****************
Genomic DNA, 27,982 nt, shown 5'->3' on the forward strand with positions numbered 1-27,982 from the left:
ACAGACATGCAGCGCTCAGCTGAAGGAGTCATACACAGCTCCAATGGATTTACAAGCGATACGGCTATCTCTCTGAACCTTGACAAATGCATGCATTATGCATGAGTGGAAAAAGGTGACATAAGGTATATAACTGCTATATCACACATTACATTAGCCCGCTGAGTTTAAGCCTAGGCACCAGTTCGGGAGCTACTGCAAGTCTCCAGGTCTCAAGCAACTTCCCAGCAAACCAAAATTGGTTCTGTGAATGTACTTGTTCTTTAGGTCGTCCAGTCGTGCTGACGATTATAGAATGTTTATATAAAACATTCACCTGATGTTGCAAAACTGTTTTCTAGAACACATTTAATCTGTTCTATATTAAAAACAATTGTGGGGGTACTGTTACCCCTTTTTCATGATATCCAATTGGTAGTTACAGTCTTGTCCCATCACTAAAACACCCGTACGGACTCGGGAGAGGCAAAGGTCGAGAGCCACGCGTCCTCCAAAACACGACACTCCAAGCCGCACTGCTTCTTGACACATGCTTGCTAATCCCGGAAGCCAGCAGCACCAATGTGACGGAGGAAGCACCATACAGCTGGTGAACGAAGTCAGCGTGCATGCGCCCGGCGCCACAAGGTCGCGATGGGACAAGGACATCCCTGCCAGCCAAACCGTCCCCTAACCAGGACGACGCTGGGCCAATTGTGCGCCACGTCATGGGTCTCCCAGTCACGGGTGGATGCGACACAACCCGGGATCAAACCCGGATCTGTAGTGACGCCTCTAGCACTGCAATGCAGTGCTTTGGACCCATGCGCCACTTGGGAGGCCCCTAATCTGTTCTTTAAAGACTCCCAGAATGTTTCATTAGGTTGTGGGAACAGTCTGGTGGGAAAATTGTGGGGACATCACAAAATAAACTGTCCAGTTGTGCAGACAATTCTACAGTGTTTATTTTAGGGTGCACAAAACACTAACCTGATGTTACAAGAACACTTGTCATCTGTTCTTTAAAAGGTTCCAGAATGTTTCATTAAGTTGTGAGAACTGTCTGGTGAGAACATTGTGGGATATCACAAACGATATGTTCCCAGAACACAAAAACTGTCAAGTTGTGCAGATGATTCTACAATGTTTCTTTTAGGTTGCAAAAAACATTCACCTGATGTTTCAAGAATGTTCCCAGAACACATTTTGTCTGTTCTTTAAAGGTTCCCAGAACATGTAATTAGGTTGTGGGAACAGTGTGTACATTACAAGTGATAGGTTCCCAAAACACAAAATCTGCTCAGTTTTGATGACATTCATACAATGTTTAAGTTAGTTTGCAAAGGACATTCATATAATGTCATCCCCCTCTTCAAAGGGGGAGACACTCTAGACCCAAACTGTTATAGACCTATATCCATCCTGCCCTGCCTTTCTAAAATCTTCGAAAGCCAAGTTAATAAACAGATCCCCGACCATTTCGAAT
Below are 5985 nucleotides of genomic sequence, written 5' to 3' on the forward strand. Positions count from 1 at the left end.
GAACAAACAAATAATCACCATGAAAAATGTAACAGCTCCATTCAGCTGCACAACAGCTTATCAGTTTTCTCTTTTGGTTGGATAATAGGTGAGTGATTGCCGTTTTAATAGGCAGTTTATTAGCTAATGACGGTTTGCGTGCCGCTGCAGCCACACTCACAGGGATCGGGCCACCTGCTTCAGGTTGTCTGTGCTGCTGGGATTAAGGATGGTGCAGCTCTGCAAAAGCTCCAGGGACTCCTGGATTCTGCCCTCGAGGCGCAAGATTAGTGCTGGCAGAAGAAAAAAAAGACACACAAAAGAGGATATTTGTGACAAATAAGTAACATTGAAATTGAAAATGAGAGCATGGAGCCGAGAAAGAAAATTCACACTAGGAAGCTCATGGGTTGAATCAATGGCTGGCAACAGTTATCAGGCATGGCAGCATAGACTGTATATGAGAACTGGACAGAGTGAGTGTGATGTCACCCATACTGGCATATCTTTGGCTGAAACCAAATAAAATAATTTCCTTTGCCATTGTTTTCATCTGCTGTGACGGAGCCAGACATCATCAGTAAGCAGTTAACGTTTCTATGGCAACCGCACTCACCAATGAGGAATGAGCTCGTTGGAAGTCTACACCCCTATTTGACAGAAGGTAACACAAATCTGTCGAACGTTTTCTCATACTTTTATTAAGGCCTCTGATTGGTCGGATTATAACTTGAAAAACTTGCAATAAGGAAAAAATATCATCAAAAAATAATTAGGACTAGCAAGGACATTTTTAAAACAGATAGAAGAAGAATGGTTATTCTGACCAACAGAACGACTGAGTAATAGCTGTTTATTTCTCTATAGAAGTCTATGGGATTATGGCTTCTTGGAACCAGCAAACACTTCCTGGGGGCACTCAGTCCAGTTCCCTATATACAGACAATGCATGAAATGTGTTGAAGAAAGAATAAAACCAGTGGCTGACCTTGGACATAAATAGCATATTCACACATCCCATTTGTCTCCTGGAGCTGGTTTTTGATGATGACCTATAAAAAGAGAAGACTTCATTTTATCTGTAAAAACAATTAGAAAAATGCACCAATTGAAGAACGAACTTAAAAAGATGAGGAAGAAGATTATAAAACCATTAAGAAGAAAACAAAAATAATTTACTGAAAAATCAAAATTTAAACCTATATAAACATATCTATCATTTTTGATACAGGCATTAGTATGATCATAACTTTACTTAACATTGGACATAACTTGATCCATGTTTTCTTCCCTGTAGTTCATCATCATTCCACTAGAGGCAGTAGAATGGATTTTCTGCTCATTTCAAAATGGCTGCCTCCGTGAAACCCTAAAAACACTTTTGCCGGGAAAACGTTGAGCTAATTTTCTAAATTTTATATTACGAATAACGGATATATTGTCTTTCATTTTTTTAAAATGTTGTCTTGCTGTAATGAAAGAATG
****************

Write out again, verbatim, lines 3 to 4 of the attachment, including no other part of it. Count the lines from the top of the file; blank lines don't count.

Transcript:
Below are 5985 nucleotides of genomic sequence, written 5' to 3' on the forward strand. Positions count from 1 at the left end.
GAACAAACAAATAATCACCATGAAAAATGTAACAGCTCCATTCAGCTGCACAACAGCTTATCAGTTTTCTCTTTTGGTTGGATAATAGGTGAGTGATTGCCGTTTTAATAGGCAGTTTATTAGCTAATGACGGTTTGCGTGCCGCTGCAGCCACACTCACAGGGATCGGGCCACCTGCTTCAGGTTGTCTGTGCTGCTGGGATTAAGGATGGTGCAGCTCTGCAAAAGCTCCAGGGACTCCTGGATTCTGCCCTCGAGGCGCAAGATTAGTGCTGGCAGAAGAAAAAAAAGACACACAAAAGAGGATATTTGTGACAAATAAGTAACATTGAAATTGAAAATGAGAGCATGGAGCCGAGAAAGAAAATTCACACTAGGAAGCTCATGGGTTGAATCAATGGCTGGCAACAGTTATCAGGCATGGCAGCATAGACTGTATATGAGAACTGGACAGAGTGAGTGTGATGTCACCCATACTGGCATATCTTTGGCTGAAACCAAATAAAATAATTTCCTTTGCCATTGTTTTCATCTGCTGTGACGGAGCCAGACATCATCAGTAAGCAGTTAACGTTTCTATGGCAACCGCACTCACCAATGAGGAATGAGCTCGTTGGAAGTCTACACCCCTATTTGACAGAAGGTAACACAAATCTGTCGAACGTTTTCTCATACTTTTATTAAGGCCTCTGATTGGTCGGATTATAACTTGAAAAACTTGCAATAAGGAAAAAATATCATCAAAAAATAATTAGGACTAGCAAGGACATTTTTAAAACAGATAGAAGAAGAATGGTTATTCTGACCAACAGAACGACTGAGTAATAGCTGTTTATTTCTCTATAGAAGTCTATGGGATTATGGCTTCTTGGAACCAGCAAACACTTCCTGGGGGCACTCAGTCCAGTTCCCTATATACAGACAATGCATGAAATGTGTTGAAGAAAGAATAAAACCAGTGGCTGACCTTGGACATAAATAGCATATTCACACATCCCATTTGTCTCCTGGAGCTGGTTTTTGATGATGACCTATAAAAAGAGAAGACTTCATTTTATCTGTAAAAACAATTAGAAAAATGCACCAATTGAAGAACGAACTTAAAAAGATGAGGAAGAAGATTATAAAACCATTAAGAAGAAAACAAAAATAATTTACTGAAAAATCAAAATTTAAACCTATATAAACATATCTATCATTTTTGATACAGGCATTAGTATGATCATAACTTTACTTAACATTGGACATAACTTGATCCATGTTTTCTTCCCTGTAGTTCATCATCATTCCACTAGAGGCAGTAGAATGGATTTTCTGCTCATTTCAAAATGGCTGCCTCCGTGAAACCCTAAAAACACTTTTGCCGGGAAAACGTTGAGCTAATTTTCTAAATTTTATATTACGAATAACGGATATATTGTCTTTCATTTTTTTAAAATGTTGTCTTGCTGTAATGAAAGAATG